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End of zero Covid policy and its impacts in China

End of zero Covid policy and its impacts in China
13/02/2023 zweiarts

The strict lockdowns of the ‘covid zero’ policy have been a severe blow to the Chinese economy and the effects are increasingly evident.

The youth unemployment rate reached a record 20%, corporate profits declined and the manufacturing sector fell again in November. For a country accustomed to having annual growth rates close to 9% in recent decades, the situation is getting complicated.

International forecasts estimate that economic growth for this year will not exceed 3%, well below government expectations.
If it continues like this, China’s economy will record its slowest expansion in more than four decades, except for the 2020 crisis at the height of the pandemic.

While the Chinese government announced in December that it will relax some of the restrictions imposed by the zero covid policy, it is still unclear what the new measures will be — at a time when infections caused by the population variant, which has not been vaccinated en masse, increase.

Fed up with the lockdowns, hundreds of people staged unprecedented protests triggered by a fire that killed 10 people in a residential building.
The protesters attributed the deaths to the fact that the building’s doors were blocked to prevent contagion from the virus, something authorities deny.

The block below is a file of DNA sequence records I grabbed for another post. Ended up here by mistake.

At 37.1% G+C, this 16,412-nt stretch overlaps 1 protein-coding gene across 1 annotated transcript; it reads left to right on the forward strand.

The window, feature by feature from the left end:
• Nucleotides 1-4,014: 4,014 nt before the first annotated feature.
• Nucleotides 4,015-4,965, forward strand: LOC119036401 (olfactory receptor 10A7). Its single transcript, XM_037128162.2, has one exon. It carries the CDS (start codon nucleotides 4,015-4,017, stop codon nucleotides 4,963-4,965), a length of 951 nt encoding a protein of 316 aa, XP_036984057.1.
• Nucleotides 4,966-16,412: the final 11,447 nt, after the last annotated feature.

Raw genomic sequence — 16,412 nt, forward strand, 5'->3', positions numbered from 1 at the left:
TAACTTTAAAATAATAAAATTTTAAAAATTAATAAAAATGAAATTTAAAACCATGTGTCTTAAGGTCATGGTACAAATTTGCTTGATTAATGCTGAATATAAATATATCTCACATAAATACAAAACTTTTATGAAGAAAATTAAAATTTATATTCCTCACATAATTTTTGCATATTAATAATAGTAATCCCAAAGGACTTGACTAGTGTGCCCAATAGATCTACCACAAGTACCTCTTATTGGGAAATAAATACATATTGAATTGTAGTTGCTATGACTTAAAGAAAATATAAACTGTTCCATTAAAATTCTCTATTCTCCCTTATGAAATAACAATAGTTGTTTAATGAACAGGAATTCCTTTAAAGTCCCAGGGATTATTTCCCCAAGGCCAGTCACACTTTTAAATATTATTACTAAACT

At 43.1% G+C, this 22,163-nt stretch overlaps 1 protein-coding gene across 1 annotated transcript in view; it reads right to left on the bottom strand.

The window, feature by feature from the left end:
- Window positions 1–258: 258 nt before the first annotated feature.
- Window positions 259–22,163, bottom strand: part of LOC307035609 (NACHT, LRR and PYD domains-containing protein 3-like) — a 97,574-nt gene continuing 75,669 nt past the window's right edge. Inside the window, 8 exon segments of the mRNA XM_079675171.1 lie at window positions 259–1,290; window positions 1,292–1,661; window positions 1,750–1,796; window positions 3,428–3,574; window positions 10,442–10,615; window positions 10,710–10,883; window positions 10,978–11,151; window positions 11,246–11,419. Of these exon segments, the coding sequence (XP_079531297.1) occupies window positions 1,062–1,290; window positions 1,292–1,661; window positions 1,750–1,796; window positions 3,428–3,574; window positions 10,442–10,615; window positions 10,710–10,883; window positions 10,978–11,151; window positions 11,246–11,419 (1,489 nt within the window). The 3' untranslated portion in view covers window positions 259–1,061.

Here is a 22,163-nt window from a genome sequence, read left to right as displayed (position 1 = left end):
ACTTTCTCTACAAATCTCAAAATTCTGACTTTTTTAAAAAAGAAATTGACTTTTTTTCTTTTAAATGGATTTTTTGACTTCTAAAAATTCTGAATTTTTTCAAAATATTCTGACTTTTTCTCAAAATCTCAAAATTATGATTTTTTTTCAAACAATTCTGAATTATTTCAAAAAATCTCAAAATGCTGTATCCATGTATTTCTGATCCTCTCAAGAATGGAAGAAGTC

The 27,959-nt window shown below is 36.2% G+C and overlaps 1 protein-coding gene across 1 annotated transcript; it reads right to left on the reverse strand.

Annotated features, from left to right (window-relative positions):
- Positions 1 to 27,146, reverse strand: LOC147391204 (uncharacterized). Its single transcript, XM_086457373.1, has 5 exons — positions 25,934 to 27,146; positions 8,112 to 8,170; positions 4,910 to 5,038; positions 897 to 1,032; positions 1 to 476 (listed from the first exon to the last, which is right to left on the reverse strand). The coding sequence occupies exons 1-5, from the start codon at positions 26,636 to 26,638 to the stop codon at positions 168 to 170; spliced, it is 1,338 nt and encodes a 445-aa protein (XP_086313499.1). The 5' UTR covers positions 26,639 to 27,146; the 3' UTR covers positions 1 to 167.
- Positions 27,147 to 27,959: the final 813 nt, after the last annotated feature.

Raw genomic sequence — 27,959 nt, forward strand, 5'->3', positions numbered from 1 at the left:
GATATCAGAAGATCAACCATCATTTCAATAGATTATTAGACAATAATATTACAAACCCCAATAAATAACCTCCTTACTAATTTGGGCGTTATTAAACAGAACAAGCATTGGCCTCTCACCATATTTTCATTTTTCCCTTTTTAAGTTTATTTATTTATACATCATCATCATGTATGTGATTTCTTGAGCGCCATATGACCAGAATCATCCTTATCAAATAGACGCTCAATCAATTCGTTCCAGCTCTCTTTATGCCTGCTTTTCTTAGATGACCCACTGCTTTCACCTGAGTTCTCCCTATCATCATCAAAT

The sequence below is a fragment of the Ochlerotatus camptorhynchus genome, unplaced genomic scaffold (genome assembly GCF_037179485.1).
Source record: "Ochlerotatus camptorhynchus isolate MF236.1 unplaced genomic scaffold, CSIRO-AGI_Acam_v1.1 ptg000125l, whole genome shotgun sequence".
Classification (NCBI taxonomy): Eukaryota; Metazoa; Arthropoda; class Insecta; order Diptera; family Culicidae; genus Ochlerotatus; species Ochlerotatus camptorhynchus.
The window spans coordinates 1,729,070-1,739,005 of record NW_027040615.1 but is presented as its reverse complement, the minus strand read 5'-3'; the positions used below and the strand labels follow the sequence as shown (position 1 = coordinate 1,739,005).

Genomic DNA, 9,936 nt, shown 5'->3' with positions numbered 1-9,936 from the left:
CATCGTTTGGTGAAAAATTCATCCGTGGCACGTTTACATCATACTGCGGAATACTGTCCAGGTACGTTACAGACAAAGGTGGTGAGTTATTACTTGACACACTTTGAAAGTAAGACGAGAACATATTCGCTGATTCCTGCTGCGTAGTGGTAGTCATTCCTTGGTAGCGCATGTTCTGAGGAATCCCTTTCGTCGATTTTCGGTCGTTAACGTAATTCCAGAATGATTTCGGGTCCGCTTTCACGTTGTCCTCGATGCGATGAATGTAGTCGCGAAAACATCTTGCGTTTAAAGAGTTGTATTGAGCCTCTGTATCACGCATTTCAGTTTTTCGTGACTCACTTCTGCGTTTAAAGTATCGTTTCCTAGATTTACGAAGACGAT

While restrictions on free movement have diminished consumer confidence — even arousing the ire of those who are subjected to long confinements — the government faces the dilemma of shifting the focus on health to stimulate the economy, risking infections getting out of hand.

Lockdowns have caused major disruptions in product supply chains around the world. And within the country the effects have been very harsh for the population.

During the lockdown in Shanghai, Qian notes, food shipments to the city’s confined residents “rotted in the streets as citizens starved.”

A month’s large-scale lockdowns in a city like Beijing or Shanghai reduce economic growth by at least 4%.

The reopening of a country takes time. Even if China decided to end zero covid policy now, the positive economic effects would likely begin to be felt by 2024, according to some analysts.
But it all depends on the reopening plan set by the Chinese authorities and how quickly it will be implemented.